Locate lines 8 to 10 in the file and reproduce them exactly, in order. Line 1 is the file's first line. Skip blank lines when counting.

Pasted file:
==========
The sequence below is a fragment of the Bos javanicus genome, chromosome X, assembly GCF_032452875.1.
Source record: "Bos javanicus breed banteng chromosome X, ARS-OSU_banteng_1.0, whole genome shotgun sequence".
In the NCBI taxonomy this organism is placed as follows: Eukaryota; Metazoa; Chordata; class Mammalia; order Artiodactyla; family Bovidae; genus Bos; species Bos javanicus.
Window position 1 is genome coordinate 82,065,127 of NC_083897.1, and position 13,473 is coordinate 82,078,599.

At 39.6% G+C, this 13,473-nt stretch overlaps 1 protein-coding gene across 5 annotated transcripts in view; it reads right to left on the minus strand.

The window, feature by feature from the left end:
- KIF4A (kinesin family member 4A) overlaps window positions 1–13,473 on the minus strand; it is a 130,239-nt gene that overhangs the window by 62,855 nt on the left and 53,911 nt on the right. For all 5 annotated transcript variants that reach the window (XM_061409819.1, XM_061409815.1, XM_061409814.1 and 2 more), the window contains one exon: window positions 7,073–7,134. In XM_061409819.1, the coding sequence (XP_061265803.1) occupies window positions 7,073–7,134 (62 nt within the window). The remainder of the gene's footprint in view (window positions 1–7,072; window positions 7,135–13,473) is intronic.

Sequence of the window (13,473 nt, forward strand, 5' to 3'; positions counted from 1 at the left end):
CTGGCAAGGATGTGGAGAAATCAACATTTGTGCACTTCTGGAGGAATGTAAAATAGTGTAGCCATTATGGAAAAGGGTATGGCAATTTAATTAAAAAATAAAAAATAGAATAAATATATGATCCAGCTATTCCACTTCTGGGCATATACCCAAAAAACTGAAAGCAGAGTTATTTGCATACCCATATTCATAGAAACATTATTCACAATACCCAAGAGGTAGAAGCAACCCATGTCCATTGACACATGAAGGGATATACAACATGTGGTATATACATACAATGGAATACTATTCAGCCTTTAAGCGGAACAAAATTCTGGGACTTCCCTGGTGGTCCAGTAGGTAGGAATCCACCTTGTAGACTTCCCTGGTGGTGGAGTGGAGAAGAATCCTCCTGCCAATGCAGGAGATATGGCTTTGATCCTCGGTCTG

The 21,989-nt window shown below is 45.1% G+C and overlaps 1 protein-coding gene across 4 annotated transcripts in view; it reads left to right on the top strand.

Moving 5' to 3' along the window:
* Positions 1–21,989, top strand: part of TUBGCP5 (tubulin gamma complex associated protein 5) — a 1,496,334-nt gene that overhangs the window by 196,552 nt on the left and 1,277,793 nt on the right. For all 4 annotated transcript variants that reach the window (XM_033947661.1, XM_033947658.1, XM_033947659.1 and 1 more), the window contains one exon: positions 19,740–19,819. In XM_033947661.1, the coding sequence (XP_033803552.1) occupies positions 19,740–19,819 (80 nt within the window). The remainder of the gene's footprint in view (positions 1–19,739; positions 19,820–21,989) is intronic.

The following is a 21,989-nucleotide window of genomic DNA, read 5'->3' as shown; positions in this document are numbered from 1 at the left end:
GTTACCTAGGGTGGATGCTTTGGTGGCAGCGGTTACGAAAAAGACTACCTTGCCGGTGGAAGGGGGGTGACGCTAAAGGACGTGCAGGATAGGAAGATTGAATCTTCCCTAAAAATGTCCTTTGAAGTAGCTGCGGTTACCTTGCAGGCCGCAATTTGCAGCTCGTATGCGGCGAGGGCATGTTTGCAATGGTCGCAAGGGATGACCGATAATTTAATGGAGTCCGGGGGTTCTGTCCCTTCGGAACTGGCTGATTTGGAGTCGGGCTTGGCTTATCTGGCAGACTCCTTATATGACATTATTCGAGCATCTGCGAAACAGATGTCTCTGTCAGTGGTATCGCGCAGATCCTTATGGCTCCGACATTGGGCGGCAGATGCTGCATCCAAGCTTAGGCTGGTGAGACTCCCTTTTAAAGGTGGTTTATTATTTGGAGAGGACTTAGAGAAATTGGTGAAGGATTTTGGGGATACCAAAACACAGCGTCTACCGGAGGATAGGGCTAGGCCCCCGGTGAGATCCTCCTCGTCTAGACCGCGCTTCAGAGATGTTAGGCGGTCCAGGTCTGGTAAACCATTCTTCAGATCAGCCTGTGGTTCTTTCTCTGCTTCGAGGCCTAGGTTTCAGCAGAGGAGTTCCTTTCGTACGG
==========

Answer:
Sequence of the window (13,473 nt, forward strand, 5' to 3'; positions counted from 1 at the left end):
CTGGCAAGGATGTGGAGAAATCAACATTTGTGCACTTCTGGAGGAATGTAAAATAGTGTAGCCATTATGGAAAAGGGTATGGCAATTTAATTAAAAAATAAAAAATAGAATAAATATATGATCCAGCTATTCCACTTCTGGGCATATACCCAAAAAACTGAAAGCAGAGTTATTTGCATACCCATATTCATAGAAACATTATTCACAATACCCAAGAGGTAGAAGCAACCCATGTCCATTGACACATGAAGGGATATACAACATGTGGTATATACATACAATGGAATACTATTCAGCCTTTAAGCGGAACAAAATTCTGGGACTTCCCTGGTGGTCCAGTAGGTAGGAATCCACCTTGTAGACTTCCCTGGTGGTGGAGTGGAGAAGAATCCTCCTGCCAATGCAGGAGATATGGCTTTGATCCTCGGTCTG

The 21,989-nt window shown below is 45.1% G+C and overlaps 1 protein-coding gene across 4 annotated transcripts in view; it reads left to right on the top strand.